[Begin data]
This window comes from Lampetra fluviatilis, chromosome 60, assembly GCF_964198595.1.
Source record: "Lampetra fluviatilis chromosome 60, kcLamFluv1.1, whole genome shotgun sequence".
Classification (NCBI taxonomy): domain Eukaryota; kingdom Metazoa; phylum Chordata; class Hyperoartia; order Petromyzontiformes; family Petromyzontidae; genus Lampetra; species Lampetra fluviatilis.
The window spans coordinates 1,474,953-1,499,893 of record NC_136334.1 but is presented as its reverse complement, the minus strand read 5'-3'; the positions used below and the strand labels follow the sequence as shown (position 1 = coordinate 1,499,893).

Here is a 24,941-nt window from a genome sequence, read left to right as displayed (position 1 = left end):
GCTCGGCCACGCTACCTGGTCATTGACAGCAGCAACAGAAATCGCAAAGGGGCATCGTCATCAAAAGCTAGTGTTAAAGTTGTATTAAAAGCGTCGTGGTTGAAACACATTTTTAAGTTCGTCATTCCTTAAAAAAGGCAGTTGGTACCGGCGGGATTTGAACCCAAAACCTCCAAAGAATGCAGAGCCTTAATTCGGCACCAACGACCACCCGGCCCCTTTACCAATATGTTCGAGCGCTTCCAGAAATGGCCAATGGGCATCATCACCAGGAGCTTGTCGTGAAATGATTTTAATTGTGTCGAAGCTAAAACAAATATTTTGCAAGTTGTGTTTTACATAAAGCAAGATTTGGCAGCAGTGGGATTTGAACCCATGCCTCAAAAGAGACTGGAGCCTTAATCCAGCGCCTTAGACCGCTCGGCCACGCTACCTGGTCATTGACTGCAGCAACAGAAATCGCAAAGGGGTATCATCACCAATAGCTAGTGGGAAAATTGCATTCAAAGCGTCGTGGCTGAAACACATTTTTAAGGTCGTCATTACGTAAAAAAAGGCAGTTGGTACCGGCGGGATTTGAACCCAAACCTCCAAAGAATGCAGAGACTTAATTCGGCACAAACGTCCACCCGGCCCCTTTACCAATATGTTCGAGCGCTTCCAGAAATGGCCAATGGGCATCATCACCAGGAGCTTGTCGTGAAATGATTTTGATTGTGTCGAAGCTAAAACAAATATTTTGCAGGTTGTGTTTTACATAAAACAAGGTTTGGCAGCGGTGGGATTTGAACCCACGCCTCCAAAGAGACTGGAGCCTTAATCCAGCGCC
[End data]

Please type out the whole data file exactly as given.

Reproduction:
This window comes from Lampetra fluviatilis, chromosome 60, assembly GCF_964198595.1.
Source record: "Lampetra fluviatilis chromosome 60, kcLamFluv1.1, whole genome shotgun sequence".
Classification (NCBI taxonomy): domain Eukaryota; kingdom Metazoa; phylum Chordata; class Hyperoartia; order Petromyzontiformes; family Petromyzontidae; genus Lampetra; species Lampetra fluviatilis.
The window spans coordinates 1,474,953-1,499,893 of record NC_136334.1 but is presented as its reverse complement, the minus strand read 5'-3'; the positions used below and the strand labels follow the sequence as shown (position 1 = coordinate 1,499,893).

Here is a 24,941-nt window from a genome sequence, read left to right as displayed (position 1 = left end):
GCTCGGCCACGCTACCTGGTCATTGACAGCAGCAACAGAAATCGCAAAGGGGCATCGTCATCAAAAGCTAGTGTTAAAGTTGTATTAAAAGCGTCGTGGTTGAAACACATTTTTAAGTTCGTCATTCCTTAAAAAAGGCAGTTGGTACCGGCGGGATTTGAACCCAAAACCTCCAAAGAATGCAGAGCCTTAATTCGGCACCAACGACCACCCGGCCCCTTTACCAATATGTTCGAGCGCTTCCAGAAATGGCCAATGGGCATCATCACCAGGAGCTTGTCGTGAAATGATTTTAATTGTGTCGAAGCTAAAACAAATATTTTGCAAGTTGTGTTTTACATAAAGCAAGATTTGGCAGCAGTGGGATTTGAACCCATGCCTCAAAAGAGACTGGAGCCTTAATCCAGCGCCTTAGACCGCTCGGCCACGCTACCTGGTCATTGACTGCAGCAACAGAAATCGCAAAGGGGTATCATCACCAATAGCTAGTGGGAAAATTGCATTCAAAGCGTCGTGGCTGAAACACATTTTTAAGGTCGTCATTACGTAAAAAAAGGCAGTTGGTACCGGCGGGATTTGAACCCAAACCTCCAAAGAATGCAGAGACTTAATTCGGCACAAACGTCCACCCGGCCCCTTTACCAATATGTTCGAGCGCTTCCAGAAATGGCCAATGGGCATCATCACCAGGAGCTTGTCGTGAAATGATTTTGATTGTGTCGAAGCTAAAACAAATATTTTGCAGGTTGTGTTTTACATAAAACAAGGTTTGGCAGCGGTGGGATTTGAACCCACGCCTCCAAAGAGACTGGAGCCTTAATCCAGCGCC